Monthly Archives: December 2012

Crack the code


Crack the code

Sanders publishing is not the largest publisher in the Netherlands of puzzles, but it is a publisher with an eye for innovation. And risk. Consider the following puzzles:

1) Crack the code 1
F + A = 6
B + C = 9
C + D = 10
D + E = 11
A + B = 10
E + F + D = 12

Each of the letters A-F stands for one of the numbers 0-6. Several letters may have the same value.

Of course for mathematicians, this puzzle is a set of 6 equations with 6 unknowns. Algebra has the reputation to be very unpopular, so it surprises me that the publisher has already published 5 issues of this magazine.

The limited range of the numbers allows for fewer equations, and here are two examples.

2) Crack the code 2
C x F = 0
E + F = 11
A x B = 12
D x E = 5
B + F = 10

3) Crack the code 3
A + D = 11
E + B = 2
B x C = 6
F * D = 20
E + C = 3

You can find the solutions at 235, 245 and 86.

This is the last post of 2012. 2012 enabled me to publish over 35 posts in this blog, with about 50 puzzles. It looks like, health and wealth permitting, I will be able to continue a weekly frequency in 2013. I look forward to your visits in 2013. 🙂

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A lightbulb and three switches


lightbulb controlled by 1 of 3 switches

1) Three switches*
In a room, there is a light-bulb hanging down from the ceiling. Its door is closed, and from the corridor outside you can not tell if the light-bulb is burning or not.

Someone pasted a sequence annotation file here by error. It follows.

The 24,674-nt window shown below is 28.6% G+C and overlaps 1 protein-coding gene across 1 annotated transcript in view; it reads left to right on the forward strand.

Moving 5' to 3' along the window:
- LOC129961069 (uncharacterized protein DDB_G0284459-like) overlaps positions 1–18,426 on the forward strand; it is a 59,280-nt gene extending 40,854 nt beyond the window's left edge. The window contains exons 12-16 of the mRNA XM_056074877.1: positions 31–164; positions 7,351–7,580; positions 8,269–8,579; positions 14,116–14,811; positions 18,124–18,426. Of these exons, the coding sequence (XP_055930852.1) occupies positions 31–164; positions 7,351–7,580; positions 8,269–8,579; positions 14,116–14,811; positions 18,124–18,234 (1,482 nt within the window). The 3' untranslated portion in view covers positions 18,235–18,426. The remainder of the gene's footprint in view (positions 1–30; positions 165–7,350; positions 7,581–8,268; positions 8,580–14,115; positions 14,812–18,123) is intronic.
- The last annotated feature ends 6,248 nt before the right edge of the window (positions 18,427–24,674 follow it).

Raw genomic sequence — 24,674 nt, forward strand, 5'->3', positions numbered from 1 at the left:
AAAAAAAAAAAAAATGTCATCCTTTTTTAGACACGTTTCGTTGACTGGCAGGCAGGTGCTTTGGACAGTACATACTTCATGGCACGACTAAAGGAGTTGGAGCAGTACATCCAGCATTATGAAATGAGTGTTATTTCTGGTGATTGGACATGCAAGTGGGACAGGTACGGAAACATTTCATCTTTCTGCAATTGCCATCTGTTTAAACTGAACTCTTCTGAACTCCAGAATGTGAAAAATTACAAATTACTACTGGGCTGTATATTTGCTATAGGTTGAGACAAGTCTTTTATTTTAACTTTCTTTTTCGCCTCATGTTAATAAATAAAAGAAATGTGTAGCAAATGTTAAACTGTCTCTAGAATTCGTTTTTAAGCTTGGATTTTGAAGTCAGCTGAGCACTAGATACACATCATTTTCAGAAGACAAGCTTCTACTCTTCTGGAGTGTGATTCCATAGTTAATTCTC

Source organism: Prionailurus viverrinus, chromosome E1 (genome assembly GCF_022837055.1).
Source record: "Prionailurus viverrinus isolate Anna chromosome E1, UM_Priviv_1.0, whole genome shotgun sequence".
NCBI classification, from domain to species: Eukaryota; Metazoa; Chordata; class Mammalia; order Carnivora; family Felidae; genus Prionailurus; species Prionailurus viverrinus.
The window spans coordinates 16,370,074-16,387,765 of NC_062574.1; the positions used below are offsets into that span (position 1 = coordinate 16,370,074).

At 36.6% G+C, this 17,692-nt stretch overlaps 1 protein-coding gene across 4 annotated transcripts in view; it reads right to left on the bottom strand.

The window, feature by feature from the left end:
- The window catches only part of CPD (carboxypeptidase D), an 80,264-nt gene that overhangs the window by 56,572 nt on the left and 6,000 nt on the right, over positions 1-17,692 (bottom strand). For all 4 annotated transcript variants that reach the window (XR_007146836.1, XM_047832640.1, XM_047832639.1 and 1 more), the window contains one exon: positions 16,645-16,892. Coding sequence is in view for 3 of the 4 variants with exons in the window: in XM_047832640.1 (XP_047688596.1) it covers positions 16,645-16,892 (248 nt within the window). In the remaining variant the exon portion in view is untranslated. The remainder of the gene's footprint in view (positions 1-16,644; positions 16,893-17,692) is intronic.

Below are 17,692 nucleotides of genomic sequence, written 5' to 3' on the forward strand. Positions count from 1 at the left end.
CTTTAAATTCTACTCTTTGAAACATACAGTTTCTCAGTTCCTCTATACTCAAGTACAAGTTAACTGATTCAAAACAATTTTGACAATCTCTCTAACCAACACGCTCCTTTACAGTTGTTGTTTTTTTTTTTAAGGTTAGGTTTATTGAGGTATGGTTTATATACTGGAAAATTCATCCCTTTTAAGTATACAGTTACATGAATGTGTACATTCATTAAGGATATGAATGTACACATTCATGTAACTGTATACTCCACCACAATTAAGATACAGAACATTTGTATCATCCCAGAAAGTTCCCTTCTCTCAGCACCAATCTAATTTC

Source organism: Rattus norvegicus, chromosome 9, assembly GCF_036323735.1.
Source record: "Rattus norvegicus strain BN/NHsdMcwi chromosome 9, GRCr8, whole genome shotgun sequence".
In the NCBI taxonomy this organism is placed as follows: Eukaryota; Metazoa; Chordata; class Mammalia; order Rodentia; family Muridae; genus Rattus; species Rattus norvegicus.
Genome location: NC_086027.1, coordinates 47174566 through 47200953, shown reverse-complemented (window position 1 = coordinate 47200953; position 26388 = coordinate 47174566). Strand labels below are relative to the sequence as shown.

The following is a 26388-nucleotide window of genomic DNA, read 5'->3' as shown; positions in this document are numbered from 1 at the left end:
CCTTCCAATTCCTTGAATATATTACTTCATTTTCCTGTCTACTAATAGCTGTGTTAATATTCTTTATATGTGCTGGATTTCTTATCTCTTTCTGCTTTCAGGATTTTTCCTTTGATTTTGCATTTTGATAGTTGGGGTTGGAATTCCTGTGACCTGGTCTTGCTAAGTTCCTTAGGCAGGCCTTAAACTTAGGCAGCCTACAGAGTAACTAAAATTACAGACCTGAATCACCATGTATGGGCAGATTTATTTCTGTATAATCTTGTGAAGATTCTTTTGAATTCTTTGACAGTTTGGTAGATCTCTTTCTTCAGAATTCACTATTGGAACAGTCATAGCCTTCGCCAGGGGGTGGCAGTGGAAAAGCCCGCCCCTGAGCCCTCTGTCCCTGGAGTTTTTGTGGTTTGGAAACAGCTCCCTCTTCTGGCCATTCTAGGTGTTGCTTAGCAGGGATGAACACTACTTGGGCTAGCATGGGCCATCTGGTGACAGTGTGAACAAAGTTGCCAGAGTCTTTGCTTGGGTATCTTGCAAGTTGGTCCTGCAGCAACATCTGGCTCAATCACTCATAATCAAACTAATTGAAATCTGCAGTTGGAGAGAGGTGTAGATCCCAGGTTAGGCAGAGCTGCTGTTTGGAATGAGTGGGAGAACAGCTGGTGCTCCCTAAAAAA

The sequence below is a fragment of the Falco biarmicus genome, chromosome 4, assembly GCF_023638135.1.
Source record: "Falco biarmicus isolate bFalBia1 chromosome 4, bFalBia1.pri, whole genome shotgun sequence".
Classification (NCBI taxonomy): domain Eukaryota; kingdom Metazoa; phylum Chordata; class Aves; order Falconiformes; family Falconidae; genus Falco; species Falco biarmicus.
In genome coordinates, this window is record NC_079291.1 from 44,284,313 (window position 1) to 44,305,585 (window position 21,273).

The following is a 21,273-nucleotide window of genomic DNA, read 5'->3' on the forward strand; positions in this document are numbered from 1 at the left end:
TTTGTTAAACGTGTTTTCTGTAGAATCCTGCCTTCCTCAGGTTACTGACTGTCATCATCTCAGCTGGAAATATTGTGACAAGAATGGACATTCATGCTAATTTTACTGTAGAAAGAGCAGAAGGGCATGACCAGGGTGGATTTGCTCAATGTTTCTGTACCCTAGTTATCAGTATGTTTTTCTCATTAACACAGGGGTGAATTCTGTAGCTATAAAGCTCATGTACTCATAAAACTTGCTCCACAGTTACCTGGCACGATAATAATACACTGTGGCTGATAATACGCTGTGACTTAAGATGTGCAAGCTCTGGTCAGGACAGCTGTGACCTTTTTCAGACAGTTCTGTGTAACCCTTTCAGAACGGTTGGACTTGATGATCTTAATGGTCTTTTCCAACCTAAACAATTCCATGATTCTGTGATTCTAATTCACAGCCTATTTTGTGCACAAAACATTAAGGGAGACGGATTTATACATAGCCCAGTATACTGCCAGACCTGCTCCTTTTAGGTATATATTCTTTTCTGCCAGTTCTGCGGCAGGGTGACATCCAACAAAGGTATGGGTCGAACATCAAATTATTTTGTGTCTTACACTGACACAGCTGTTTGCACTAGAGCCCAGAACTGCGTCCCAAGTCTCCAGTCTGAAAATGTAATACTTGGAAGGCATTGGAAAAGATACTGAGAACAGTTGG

In another room there are three switches, one of which controls the light-bulb – but you don’t know which one. The three switches are all in their ‘off’ position.The two rooms are several corridors apart. Assuming you don’t want to walk more then necessary, how often do you have to check the room with the light bulb in order to find out which of the three switches controls the light bulb?

Kees Krol recently reminded me of this problem, though he or someone else showed me the problem some time ago.

If you think you solved this puzzle, you can check your solution here

Thinking outside the box


1) 3×3*
Try to draw 1 line consisting of 4 straight segments through all 9 dots. It is not allowed to lift your pen from the paper, to backtrack over a line, or to go through a dot twice.
square with 3x3 dots

2) 4×4**
With the conditions from the previous puzzle, how many straight line segments do you need to connect all 16 dots in the figure below?
square with 4x4 dots

3) 5×5**
With the conditions from the first puzzle, how many straight line segments do you need to connect all 25 dots in the figure below?
square with 5x5 dots

4) 3×3**
The first problem is often used as an example of the need to think “out of the box”. “Out of the box” does not mean “as shipped”, but rather “outside the box”, a term which is also used and more accurate. Then intention is that to solve the problem, the problem solver has to shake off his unconscious borders and step over these borders in order to solve the problem.

To practice some real “outside the box” thinking, try to solve the first problem with 1 (yes, one) straight line, every dot crossed exactly once, no backtracking, etc. There are at least 4 solutions.

5) 3×4**
There is no reason to limit ourselves to squares. Can you draw 5 straight lines through these dost, connecting them all as in problem 1, and end where you started?
3x4 dots

6) nxn dots****
There seems to be a clear pattern
3×3 dots: 4 straight lines
4×4 dots: 6 straight lines
5×5 dots: 8 straight lines
This suggests an infinite series:
nxn dots: 2*(n-1) straight lines.
As far as I know, this problem is unsolved. It is trivial that there is an upper limit of 2n-1 lines.

You can check your solutions:
solution 3×3 dots
solution 3×4 dots
solution 4×4 dots
solution 5×5 dots
solution 5 ways with 1 line

Did you know…
Exercising your brain may help reverse the effects of brain damage?